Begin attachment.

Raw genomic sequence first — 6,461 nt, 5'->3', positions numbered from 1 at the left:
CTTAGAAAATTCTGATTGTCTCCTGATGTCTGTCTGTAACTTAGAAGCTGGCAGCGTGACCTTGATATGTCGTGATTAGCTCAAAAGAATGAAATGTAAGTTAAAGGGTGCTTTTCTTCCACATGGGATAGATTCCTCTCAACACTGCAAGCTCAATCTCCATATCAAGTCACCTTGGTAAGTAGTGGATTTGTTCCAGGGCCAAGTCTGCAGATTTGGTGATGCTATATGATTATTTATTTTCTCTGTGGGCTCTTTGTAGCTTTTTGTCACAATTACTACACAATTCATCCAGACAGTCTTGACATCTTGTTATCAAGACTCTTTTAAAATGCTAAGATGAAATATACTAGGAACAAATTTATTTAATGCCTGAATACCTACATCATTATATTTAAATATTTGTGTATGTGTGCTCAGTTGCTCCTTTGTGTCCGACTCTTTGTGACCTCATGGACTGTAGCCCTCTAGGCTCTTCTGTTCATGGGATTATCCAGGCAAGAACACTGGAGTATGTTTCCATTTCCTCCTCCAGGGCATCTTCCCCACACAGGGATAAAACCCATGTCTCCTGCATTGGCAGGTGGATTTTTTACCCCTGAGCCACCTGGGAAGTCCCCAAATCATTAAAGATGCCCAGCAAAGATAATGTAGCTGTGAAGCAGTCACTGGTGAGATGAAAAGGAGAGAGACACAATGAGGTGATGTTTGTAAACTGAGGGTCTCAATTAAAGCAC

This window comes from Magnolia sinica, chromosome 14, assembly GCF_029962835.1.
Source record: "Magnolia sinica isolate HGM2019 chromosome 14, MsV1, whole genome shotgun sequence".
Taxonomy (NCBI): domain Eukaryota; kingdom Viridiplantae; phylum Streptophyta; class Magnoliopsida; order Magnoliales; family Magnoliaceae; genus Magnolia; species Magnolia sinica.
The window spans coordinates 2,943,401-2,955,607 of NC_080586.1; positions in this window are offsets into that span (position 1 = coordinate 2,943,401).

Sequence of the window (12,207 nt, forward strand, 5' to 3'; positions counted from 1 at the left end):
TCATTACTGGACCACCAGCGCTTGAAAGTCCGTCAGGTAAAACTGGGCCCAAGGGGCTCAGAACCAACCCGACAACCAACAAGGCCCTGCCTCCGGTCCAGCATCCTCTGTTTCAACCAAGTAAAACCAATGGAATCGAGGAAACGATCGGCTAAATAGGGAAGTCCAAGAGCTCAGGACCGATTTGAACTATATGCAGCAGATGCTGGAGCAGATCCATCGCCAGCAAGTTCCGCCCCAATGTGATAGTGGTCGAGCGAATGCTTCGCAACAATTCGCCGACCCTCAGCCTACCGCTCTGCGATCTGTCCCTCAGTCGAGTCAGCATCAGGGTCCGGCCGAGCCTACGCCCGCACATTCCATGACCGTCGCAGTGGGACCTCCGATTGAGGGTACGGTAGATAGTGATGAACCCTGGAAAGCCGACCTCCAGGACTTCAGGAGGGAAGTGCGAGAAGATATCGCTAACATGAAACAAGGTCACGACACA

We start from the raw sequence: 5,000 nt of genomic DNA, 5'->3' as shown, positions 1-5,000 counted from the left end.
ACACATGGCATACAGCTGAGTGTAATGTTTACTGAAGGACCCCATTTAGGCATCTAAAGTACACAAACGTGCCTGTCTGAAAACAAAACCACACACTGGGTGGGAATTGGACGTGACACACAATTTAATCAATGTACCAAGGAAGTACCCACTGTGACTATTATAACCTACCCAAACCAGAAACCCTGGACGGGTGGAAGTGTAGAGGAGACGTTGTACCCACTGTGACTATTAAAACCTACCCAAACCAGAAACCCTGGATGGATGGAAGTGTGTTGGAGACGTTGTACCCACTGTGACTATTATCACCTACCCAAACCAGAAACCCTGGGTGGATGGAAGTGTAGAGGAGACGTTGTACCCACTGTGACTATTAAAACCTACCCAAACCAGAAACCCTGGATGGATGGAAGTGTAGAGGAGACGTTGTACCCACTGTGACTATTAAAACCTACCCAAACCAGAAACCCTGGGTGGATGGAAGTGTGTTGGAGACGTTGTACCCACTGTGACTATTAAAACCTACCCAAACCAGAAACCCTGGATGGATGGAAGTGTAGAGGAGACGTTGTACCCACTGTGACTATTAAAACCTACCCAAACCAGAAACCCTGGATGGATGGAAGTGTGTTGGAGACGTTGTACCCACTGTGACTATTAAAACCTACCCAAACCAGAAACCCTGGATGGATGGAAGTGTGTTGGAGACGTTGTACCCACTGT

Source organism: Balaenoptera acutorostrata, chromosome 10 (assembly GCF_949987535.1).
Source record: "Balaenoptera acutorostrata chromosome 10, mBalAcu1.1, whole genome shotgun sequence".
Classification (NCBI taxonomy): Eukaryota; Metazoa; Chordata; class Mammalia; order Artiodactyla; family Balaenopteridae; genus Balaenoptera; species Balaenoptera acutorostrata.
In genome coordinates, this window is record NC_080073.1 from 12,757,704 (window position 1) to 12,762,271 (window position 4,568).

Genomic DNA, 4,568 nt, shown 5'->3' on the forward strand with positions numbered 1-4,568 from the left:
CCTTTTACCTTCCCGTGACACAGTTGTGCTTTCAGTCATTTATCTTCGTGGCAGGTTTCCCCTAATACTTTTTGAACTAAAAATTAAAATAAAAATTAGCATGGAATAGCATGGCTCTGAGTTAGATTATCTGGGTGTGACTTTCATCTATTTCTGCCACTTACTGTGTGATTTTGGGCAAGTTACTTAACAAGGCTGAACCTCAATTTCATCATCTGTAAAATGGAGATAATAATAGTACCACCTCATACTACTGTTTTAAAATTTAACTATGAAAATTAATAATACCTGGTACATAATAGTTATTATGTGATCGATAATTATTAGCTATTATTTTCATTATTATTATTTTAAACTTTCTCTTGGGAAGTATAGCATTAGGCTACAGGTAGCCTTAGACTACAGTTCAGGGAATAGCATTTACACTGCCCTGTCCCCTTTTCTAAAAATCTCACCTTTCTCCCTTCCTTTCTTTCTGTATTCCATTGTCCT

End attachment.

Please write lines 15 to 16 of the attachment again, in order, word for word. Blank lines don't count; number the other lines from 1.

Genomic DNA, 4,568 nt, shown 5'->3' on the forward strand with positions numbered 1-4,568 from the left:
CCTTTTACCTTCCCGTGACACAGTTGTGCTTTCAGTCATTTATCTTCGTGGCAGGTTTCCCCTAATACTTTTTGAACTAAAAATTAAAATAAAAATTAGCATGGAATAGCATGGCTCTGAGTTAGATTATCTGGGTGTGACTTTCATCTATTTCTGCCACTTACTGTGTGATTTTGGGCAAGTTACTTAACAAGGCTGAACCTCAATTTCATCATCTGTAAAATGGAGATAATAATAGTACCACCTCATACTACTGTTTTAAAATTTAACTATGAAAATTAATAATACCTGGTACATAATAGTTATTATGTGATCGATAATTATTAGCTATTATTTTCATTATTATTATTTTAAACTTTCTCTTGGGAAGTATAGCATTAGGCTACAGGTAGCCTTAGACTACAGTTCAGGGAATAGCATTTACACTGCCCTGTCCCCTTTTCTAAAAATCTCACCTTTCTCCCTTCCTTTCTTTCTGTATTCCATTGTCCT